Most of us have likely been on more than one webinar where we quickly find ourselves multi-tasking and tuning out the webinar. By the time the webinar is over, we may have answered a lot of email messages, but we did not retain one single fact or take-away from the webinar.
The ease of use and relative low cost of hosting make webinars an extremely attractive marketing and training tactic for many companies. But making a webinar effective requires significant planning and effort. When planned and executed according to a strong plan, webinars can be a highly effective tactic (a 2013 study reports that webinars/webcasts are the third most effective marketing tactic, behind in-person events and case studies).
Beyond the content you will be delivering in your webinar, significant planning into how you will engage your attendees is critical. A webinar is not about one-way communication. Engaging your audience at the very start of the webinar makes it evident that input is expected and it focuses attention to the webinar, instead of answering emails or multi-tasking that prohibits real learning and engagement.
There are many techniques and tools available to webinar facilitators to involve your audience in the content and delivery of the webinar.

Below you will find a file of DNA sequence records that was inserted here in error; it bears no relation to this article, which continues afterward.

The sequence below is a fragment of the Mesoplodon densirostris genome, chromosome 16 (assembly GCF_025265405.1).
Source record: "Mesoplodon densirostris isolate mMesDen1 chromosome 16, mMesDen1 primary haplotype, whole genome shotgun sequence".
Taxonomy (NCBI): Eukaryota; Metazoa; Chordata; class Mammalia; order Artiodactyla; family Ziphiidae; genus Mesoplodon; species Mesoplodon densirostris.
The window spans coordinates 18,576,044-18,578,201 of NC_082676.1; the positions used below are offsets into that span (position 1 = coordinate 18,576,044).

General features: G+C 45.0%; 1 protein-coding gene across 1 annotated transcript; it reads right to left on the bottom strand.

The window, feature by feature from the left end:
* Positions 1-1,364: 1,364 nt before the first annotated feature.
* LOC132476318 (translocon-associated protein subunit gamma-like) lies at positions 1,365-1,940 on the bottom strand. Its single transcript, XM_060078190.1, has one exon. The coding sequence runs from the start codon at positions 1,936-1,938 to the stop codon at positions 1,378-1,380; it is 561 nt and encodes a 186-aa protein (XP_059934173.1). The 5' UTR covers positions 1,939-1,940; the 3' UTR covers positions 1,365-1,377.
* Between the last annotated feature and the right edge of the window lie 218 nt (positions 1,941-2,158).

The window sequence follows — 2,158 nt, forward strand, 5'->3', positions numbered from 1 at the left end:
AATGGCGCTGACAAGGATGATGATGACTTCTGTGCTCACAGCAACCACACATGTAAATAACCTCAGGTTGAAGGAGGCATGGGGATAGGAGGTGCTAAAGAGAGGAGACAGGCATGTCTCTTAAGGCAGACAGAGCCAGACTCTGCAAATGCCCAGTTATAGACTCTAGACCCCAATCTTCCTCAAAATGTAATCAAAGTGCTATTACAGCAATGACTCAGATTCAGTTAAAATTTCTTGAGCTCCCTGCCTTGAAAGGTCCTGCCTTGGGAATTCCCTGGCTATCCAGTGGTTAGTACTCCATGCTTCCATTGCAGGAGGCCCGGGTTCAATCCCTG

The three basic tools that facilitators should use in almost any webinar are:
Hand-raising is not an anonymous technique, but can be used for general questions like “who is attending a webinar for the first time?”
Keep the questions general and non-threatening early in the webinar to allow participants to ease into deeper engagement later.
A yes/no response platform may be anonymous and is best utilized as an on-the-spot assessment to check comprehension of concepts. Responses can be tabulated instantly and shown to participants graphically which could yield further or deeper topic discussion.
Responses could also be used by the facilitator to gauge level of understanding.
A quick method to see the environment of the webinar. Smiley faces, sleepy faces, confused faces, etc… can help the facilitator gain a quick feel for how the webinar is progressing and how engaged or enthused the participants are (or not!).
Once you have mastered effectively working hand-raising, polls, and emoticons into your webinars, start to experiment with additional techniques like chats, Q&A time, open-ended questions to the audience, advanced polling, and breakout sessions. Breakout sessions are an essential element of almost every in-person event, and can add a completely different dimension to your webinars too.
Want to know more about webinar engagement techniques, including how to incorporate breakout sessions into a webinar? Download our free Webinar Effectiveness Guide today.